Oatmeal for the Soul


Bob Moore still looks like his own facsimilie cast years ago for the Bob’s Red Mill steel cut oats label. The 83-year-old founder, president and CEO of Bob’s Red Mill stands against the wall with his arms crossed against his unbuttoned red vest. His tan flat cap fits snugly on his head, hiding the white hair that his beard hasn’t claimed for itself. In the right-hand corner of each bag of oats is an electronically scrawled, “Bob,” just as he has implored his employees to call him for forty years.

Today, Bob’s Red Mill, headquartered in Milwaukie, encompasses 325,000 square feet and seventeen acres. It contains a gluten-free building, a non wheat-free facility, a mechanical engineering shop, several food testing labs and massive storage rooms. Truckloads of more than 400 whole grain products are conveyed through the warehouse before being loaded onto trucks and sent around the world.

Though Bob’s Red Mill is global, Moore never intended for his mill to evolve into a worldwide company. When he opened Moore’s Flour Mill with two of his three sons in Redding, California in 1973, the response was overwhelming. The three parking spaces out front were constantly filled with customers, while others parked along the roadside. Moore was happy selling whole grain products out of his storefront, without any intentions to expand.

“But it was really kind of naïve to think that three families were going to make a living out of that place,” says Moore now, sitting in his Milwaukie office.

Five years after Bob opened the mill in Redding, he and his wife moved to Portland, while his two sons continued to operate Moore’s Flour Mill, which is still in business today. In Portland, Moore was a retired man. He audited classes at Western Evangelical Seminary school—now George Fox University. In his spare time, he tutored fellow students and walked each day for miles with his wife for exercise.

“Being retired under the age of 50, was um … ” Moore’s voice trails off, not finding the right words. Changing tack, he rejoins, “One day, Charlee and I walked down Roethe Road and there was a flour mill with a ‘for sale’ sign on the property.”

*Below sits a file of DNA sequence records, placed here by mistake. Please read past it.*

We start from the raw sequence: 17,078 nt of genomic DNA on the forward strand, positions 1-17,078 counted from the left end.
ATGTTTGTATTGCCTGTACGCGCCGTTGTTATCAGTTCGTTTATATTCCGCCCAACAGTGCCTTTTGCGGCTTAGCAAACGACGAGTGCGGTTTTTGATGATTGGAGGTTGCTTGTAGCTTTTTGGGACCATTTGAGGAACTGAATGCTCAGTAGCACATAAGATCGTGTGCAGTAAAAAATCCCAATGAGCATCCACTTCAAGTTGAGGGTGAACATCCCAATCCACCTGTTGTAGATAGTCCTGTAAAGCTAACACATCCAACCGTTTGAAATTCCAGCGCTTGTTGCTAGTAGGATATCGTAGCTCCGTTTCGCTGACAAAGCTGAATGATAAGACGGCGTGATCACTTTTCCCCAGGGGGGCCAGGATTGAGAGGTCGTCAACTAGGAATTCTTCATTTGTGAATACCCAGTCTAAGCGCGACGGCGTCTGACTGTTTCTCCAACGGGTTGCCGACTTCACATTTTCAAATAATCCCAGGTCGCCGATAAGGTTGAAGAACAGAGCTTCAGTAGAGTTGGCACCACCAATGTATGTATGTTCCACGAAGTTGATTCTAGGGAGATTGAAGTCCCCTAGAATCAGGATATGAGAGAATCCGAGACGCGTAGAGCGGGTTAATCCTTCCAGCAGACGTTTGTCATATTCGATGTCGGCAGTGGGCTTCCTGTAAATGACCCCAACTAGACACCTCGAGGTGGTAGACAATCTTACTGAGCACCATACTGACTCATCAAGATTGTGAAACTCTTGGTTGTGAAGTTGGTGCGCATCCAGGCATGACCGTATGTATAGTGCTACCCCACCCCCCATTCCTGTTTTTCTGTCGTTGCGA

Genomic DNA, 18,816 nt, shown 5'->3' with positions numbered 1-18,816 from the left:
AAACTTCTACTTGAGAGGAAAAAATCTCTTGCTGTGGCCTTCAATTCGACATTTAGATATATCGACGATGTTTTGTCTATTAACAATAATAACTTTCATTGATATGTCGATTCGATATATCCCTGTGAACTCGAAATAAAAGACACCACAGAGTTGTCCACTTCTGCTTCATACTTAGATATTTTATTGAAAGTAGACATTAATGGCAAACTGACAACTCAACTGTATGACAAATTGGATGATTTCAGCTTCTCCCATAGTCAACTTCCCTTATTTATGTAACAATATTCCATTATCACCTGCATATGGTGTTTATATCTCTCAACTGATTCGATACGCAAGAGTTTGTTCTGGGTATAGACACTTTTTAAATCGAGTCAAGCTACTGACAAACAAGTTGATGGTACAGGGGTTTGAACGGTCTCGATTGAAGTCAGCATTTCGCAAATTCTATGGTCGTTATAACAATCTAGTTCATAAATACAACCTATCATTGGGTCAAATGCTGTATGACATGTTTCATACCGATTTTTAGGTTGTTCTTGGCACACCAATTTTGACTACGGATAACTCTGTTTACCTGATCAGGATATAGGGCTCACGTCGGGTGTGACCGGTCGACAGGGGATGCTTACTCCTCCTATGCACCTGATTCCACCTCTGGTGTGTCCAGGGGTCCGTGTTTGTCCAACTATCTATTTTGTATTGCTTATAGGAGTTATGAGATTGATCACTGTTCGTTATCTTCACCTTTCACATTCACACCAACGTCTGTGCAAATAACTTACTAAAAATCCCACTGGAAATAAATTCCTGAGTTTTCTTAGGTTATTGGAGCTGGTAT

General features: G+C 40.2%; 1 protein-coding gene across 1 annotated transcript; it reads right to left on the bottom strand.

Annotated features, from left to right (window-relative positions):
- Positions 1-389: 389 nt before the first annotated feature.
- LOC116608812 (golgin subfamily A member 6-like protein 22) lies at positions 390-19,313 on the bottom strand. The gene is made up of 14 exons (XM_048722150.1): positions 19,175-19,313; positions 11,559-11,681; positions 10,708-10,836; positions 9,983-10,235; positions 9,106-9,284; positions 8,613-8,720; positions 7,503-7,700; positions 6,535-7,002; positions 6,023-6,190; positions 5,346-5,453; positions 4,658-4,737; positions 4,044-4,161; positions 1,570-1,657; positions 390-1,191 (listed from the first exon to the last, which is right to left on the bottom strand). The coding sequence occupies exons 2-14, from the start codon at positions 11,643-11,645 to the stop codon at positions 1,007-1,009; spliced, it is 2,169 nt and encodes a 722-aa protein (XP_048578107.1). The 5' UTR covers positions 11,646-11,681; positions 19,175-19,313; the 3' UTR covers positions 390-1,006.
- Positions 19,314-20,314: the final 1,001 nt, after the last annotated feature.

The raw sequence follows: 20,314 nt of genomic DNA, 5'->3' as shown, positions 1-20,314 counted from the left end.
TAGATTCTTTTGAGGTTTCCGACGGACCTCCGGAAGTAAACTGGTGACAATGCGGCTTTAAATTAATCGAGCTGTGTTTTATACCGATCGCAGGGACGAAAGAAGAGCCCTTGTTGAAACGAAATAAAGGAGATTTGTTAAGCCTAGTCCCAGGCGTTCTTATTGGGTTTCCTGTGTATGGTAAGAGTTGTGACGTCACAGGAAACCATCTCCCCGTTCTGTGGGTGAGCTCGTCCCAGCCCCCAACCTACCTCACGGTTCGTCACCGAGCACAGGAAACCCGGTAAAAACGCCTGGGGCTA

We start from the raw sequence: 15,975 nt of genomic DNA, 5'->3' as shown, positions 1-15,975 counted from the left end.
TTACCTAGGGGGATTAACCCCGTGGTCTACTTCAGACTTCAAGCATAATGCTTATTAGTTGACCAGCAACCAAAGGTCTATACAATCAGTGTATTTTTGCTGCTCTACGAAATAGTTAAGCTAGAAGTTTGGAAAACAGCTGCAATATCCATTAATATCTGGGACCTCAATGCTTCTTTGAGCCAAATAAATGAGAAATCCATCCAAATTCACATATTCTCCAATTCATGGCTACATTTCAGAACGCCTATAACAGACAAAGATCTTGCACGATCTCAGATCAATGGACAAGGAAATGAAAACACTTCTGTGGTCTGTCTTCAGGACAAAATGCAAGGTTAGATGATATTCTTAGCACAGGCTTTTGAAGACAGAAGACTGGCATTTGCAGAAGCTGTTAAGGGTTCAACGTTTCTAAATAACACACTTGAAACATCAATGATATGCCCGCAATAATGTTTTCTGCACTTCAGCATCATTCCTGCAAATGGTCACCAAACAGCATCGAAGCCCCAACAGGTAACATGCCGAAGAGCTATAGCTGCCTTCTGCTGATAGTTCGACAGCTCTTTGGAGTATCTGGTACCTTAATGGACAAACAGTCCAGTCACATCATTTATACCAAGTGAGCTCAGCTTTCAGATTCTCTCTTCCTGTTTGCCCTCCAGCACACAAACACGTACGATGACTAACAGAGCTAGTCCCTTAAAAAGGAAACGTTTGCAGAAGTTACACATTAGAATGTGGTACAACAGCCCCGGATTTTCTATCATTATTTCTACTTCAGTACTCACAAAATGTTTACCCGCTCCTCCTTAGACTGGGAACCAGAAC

The mill had been empty for years, but through the windows, Moore saw bucket elevators and machinery that was too providential for him to ignore. A few phone calls later, he had rented the mill with an option to buy. Three months later, in 1978, he opened Moore’s Flour Mill, now known as Bob’s Red Mill.

“The interest in whole grains came from the book John Goffe’s Mill, by John Woodbury, and 1930s and ‘40s writers who were wee voices in the wilderness as far as healthy eating was concerned. They were getting away from white flour and all the evils of white sugar—all of which have become more evil,” says Moore. “The big thing that inspired me was that Woodbury didn’t know anything about milling when he started, and I thought, ‘If this bugger can do it, then so can I.’”

The reception from the Portland population was unlike anything Moore had ever experienced. People lined up outside his store, the local news crew came, and it wasn’t long before Fred Meyer’s buyer was interested in carrying Bob’s Red Mill products in each of its forty-four stores. By the end of 2012, Moore expects sales to reach $130 million.

Walking through the mill today, the miller is in his world. His quick gait is no indication of his age. He greets each employee by name, with a smile beaming across his face. He passes assembly lines of machines filling bags with flour and depositing them into assembled boxes. In front of one of the mills, his long-time executive assistant, Nancy Garner, flags him down for a photo. Trucks enter the warehouse empty and depart full of products: quinoa, rice flour, ten-grain cereal and whole wheat flour.

Though Moore turned 83 in January, he has no plans to retire. He loves coming to the mill everyday; seeing his 250 employees share three operational shifts. The place never shuts down.

No matter what Moore is selling, it’s his philosophy that guides decisions like these. “Make the world a better place. Can’t take it with you, so what else is there to do?”

Visit Bob’s online: bobsredmill.com

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